For a student attending high school today, peer pressure is a battle which is faced daily. Students are encouraged by their parents to focus on their academics, so that they will be better prepared to face the rigorous demands of college. On the other hand, students receive pressure from their peers at school to conform to the latest trend. The use of illegal drugs, the decision of whether to drink alcohol on Friday night, and even the choice of what designer brand of clothes to wear are all situations in which a high school student has to make a decision. A constant question which has to be evaluated in their mind is, "Will I conform to the desires of my peers?" The pressure to conform to the morals and ideas of others has been a common problem for many decades. John Cheever's short story, "The Country Husband," presents a story in which the protagonist, Francis Weed, must make a decision about conformity. The story is an example of interpretive fiction, because it challenges the reader to think about the situations in his life where he is being forced to conform to society. .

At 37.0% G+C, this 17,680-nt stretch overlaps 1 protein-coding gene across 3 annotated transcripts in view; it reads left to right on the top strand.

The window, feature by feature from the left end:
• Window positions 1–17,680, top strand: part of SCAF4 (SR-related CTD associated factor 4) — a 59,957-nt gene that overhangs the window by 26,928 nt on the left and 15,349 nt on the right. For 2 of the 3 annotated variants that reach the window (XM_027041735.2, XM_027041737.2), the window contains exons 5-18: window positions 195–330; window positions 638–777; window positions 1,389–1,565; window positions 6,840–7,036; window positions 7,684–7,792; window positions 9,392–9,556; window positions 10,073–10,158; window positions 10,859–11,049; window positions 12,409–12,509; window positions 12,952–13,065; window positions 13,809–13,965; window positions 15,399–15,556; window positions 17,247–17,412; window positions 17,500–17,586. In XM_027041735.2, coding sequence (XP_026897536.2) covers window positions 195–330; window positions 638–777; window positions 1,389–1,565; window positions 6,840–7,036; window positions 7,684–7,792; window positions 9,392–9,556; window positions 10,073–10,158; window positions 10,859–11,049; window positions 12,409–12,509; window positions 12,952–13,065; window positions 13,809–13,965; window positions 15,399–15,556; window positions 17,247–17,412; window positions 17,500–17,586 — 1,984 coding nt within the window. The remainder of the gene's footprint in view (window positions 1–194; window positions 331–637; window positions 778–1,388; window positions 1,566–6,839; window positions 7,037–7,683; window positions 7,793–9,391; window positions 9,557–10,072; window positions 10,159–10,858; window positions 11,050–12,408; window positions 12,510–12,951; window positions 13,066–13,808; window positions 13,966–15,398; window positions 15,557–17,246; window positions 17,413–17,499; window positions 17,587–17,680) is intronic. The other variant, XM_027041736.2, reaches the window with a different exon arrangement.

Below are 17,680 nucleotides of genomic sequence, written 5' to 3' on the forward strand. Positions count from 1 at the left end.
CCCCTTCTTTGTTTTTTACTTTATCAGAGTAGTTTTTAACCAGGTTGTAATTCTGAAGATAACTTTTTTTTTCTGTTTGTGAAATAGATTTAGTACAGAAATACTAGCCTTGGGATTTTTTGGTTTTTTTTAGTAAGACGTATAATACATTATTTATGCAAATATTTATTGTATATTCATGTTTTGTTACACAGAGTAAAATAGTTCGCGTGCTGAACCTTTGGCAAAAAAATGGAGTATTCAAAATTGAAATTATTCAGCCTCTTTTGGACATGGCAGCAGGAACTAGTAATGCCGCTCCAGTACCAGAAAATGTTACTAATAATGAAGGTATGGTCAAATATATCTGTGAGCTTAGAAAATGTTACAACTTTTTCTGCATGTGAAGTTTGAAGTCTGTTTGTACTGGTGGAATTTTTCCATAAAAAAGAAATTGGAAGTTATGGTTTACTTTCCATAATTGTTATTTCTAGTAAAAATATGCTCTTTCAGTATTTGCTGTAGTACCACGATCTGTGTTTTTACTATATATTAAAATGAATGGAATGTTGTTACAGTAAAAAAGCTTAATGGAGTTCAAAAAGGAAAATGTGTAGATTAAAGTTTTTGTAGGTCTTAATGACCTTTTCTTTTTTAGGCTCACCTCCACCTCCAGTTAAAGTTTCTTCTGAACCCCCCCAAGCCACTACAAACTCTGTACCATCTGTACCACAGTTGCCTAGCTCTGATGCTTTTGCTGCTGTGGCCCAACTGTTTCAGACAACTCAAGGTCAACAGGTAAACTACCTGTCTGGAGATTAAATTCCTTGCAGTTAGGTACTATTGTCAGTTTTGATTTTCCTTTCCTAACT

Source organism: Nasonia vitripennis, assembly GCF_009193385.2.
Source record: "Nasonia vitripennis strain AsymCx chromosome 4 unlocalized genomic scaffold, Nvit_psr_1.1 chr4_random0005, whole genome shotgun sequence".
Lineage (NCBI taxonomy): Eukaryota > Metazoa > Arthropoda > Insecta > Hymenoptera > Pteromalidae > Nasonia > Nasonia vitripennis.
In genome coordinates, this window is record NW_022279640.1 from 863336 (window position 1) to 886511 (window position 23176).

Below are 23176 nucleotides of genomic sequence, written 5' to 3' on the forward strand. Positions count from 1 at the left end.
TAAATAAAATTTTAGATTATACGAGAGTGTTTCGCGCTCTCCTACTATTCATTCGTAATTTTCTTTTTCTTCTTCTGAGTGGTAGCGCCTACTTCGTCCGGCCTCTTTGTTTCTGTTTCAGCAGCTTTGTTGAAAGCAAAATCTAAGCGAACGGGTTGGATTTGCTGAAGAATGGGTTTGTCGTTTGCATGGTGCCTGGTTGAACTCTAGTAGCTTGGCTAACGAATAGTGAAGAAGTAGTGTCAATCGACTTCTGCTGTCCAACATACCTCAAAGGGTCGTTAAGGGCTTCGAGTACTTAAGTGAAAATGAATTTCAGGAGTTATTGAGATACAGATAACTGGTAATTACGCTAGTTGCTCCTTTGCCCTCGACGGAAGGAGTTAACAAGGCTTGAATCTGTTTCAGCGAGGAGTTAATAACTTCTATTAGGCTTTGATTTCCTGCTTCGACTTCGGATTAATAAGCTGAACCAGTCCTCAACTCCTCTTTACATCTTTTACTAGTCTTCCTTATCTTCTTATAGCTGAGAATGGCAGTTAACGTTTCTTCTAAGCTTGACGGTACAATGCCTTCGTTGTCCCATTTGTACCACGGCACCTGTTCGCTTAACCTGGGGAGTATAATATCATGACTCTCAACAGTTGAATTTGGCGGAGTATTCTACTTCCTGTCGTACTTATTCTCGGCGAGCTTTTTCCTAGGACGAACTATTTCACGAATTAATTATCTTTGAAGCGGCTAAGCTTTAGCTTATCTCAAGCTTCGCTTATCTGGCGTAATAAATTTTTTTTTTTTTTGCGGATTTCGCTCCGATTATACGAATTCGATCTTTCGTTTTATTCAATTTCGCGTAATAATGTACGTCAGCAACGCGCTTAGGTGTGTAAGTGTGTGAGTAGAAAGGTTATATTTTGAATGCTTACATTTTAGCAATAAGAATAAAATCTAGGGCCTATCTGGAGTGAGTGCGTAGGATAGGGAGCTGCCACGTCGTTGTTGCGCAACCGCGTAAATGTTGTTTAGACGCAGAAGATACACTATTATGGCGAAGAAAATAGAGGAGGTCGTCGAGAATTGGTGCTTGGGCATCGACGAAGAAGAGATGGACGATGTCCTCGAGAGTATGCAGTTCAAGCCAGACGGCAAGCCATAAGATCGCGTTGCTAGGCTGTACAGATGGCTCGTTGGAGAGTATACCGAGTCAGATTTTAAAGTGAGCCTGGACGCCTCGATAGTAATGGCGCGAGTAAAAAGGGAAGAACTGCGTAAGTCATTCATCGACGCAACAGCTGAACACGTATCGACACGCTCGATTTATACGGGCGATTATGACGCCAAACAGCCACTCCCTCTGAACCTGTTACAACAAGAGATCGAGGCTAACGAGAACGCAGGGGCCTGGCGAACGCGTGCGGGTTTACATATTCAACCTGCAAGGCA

In interpretive fiction works, the development of the characters in the story is often the main focus. Francis, a World War II veteran, has experienced many horrific situations in war, and he subsequently has difficulty returning home to the perfect little town of Shady Hill. The story continuously references war and battle, or it illustrates the idea with a metaphor or allusion. Conformity seems to be the best option for veterans when they return after war, but it is difficult for them due to the impact that war has had on their emotions. Francis is not able to express himself to anyone in his society. This is first seen in his inability to talk with a passenger on the train after the plane crash. He found himself at a loss for words, and stated that he "had no powers that would let him re-create a brush with death-particularly in the atmosphere of a commuting train, journeying through a sunny countryside.